Conservation

Photo © USFWS

What's Being Done?

Management of CWD in South Dakota

The South Dakota Game, Fish and Parks (GFP) Commission has adopted management actions and best management practices to address chronic wasting disease in deer and elk herds across the state. 

The “Management of Chronic Wasting Disease in South Dakota” is a comprehensive document that provides a historical background, known distribution, surveillance, public outreach, challenges and opportunities, and citizen involvement related to CWD.  This document can be found here.

The “South Dakota Chronic Wasting Disease Action Plan” is a concise document that provides management guidance for the GFP Commission and staff.  This document can be found here.

What is being done about CWD in South Dakota?

Eliminating CWD is difficult, given the limited understanding of its cause and transmission and the lack of any vaccine or treatment.

The Animal Industry Board established specific requirements after CWD was first diagnosed in private, captive elk herds to prevent further introductions or recurrences in private, captive elk and deer herds. All captive herds that were infected or exposed have been depopulated, and a voluntary cervidae (deer and elk) CWD surveillance and control program for captive cervids is now being implemented.

Joint management strategies for CWD have been aimed at intensified surveillance to determine to what degree CWD occurs in free-roaming animals. GFP, in cooperation with South Dakota State University and Wind Cave National Park, tested hunter-harvested animals, vehicle killed animals, sick animals, and research animals starting in 1997. Emphasis has been placed on testing elk and deer from areas near previously quarantined CWD private elk herd sites, areas where CWD has been found in wild animals, and sick animals from anywhere in South Dakota.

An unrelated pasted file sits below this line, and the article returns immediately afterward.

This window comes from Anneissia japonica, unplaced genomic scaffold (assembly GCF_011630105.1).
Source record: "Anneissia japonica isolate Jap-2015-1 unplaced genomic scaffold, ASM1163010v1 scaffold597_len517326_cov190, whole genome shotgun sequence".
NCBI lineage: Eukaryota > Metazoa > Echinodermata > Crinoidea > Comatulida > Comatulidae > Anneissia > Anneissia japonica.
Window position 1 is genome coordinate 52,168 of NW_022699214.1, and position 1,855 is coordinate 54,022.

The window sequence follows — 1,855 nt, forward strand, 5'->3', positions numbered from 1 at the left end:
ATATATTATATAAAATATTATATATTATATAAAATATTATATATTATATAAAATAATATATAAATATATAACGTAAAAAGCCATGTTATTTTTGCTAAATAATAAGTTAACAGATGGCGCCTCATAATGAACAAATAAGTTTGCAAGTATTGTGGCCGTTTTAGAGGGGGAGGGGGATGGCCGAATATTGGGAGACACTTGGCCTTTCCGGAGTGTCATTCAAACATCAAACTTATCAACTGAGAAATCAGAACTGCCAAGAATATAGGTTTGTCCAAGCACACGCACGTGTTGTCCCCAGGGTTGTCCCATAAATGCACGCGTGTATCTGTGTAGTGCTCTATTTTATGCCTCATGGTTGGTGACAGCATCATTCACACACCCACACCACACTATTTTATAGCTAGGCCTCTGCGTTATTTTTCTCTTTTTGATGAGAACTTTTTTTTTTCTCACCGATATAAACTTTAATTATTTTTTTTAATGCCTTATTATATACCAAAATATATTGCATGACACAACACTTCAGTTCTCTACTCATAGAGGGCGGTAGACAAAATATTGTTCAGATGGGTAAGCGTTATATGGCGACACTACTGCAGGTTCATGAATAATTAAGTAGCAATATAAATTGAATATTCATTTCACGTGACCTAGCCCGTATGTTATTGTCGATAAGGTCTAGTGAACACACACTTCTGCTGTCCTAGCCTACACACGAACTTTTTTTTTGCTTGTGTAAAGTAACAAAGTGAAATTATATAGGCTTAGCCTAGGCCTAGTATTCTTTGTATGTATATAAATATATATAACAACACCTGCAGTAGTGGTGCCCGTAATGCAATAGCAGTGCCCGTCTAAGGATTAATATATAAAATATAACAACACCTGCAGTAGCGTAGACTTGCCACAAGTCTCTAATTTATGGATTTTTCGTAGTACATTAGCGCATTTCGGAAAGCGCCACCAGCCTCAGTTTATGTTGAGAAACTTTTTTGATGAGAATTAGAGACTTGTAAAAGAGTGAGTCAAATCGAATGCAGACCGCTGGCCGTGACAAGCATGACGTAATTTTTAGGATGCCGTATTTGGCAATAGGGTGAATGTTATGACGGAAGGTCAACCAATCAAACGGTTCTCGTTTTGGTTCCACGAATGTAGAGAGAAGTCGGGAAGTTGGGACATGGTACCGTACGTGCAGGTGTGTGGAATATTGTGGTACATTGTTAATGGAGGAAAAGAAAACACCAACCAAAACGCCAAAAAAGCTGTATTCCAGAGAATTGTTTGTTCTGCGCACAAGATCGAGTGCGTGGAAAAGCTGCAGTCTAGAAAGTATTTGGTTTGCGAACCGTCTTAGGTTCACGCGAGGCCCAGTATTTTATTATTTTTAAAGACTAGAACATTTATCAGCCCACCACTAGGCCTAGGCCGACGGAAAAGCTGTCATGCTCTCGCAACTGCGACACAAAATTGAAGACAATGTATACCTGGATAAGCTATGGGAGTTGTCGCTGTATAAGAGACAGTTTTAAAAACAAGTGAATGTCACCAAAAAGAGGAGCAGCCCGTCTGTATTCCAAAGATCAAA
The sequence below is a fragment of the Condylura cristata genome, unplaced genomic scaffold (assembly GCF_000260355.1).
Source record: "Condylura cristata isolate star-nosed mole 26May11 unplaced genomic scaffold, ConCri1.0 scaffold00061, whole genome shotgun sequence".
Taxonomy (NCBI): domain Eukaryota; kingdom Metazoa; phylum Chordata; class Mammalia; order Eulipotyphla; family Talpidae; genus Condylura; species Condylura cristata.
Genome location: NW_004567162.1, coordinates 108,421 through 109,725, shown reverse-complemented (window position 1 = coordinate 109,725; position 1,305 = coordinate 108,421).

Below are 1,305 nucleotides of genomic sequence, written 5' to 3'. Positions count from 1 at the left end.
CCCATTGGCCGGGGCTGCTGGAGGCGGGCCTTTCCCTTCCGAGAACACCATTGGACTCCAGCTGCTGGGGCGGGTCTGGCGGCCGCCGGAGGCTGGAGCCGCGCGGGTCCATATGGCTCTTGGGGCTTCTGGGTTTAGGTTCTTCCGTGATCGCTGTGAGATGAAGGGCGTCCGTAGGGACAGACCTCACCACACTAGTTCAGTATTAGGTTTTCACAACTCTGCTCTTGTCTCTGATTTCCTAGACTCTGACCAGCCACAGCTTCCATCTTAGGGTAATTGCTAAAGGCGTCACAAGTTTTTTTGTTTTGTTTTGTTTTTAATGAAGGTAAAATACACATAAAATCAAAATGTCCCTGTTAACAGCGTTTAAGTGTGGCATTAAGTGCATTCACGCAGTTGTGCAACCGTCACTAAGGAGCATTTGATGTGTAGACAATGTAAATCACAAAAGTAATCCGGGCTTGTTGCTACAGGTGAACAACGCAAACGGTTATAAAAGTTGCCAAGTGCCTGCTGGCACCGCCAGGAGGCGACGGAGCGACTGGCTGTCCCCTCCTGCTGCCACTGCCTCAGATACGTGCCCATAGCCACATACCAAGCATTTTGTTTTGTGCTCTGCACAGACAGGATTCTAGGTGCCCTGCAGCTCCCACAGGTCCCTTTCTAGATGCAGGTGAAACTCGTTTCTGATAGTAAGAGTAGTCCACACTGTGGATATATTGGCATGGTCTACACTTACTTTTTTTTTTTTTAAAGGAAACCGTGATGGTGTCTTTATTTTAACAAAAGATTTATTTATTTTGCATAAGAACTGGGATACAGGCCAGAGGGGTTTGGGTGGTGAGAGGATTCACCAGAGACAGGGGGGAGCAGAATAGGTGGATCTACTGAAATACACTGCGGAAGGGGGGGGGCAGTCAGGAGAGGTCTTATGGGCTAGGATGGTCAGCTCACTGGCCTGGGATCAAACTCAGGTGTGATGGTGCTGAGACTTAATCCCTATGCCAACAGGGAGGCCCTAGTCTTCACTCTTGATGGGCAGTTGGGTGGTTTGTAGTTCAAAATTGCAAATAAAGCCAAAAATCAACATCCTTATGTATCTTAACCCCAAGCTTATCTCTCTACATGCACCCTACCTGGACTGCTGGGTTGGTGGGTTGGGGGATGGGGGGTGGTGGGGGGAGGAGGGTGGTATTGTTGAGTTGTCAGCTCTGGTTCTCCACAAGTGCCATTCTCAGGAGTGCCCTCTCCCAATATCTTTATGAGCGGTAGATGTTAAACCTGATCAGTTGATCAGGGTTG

Animals tested from 1997-2021 by GFP and Wind Cave National Park consisted of 7,894 elk, 6,848 mule deer and 16,821 white-tailed deer and 3 moose.

Six hundred eight animals (360 deer, 248 elk) tested positive for CWD during this time period.

Animals tested from July 1, 2020 to June 30, 2021, by GFP and Wind Cave National Park consisted of 122 elk, 319 mule deer, and 1,327 white-tailed deer. Sixty-two animals tested positive for CWD during this CWD surveillance period. Forty-six deer and 5 elk were found by South Dakota Game, Fish, and Parks that tested positive for CWD. Wind Cave National Park found 7 elk and 3 deer that tested positive for CWD.

As of June 30, 2021, a total of 31,563 wild deer and elk have been tested for CWD in South Dakota and 248 elk and 360 deer have been found to have the disease. All CWD detected to-date in free-roaming wildlife has been found in 17 counties in western and central South Dakota and include Bennett, Buffalo, Butte, Corson, Custer, Fall River, Haakon, Harding, Jackson, Meade, Mellette, Lawrence, Lyman, Pennington, Perkins, Stanley, Sully, Tripp, and Ziebach counties. Sick deer from several areas of the state are being tested as part of our CWD Surveillance Program, and no CWD has been found in other areas in South Dakota.

South Dakota agencies, in cooperation with citizens of the state, will continue to keep a close watch for the disease and determine its distribution and prevalence. This program will incorporate testing of hunter-harvested deer and elk, as well as sick deer and elk that are found and reported to GFP. The AIB will continue its CWD control and monitoring program involving private, captive elk and deer herds.
 

  • Ongoing surveillance programs are expensive and draw resources from other wildlife management needs.
  • Impacts of CWD on population dynamics of deer and elk are presently unknown. Computer modeling suggests that CWD could substantially reduce infected cervid populations by lowering adult survival rates and destabilizing long-term population dynamics.
  • Where it occurs, CWD may alter the management of wild deer and elk populations, and it has already begun to do so.
  • Ultimately, public and agency concerns and perceptions about human health risks associated with all TSE’s may erode hunter confidence and their willingness to hunt in areas where CWD occurs.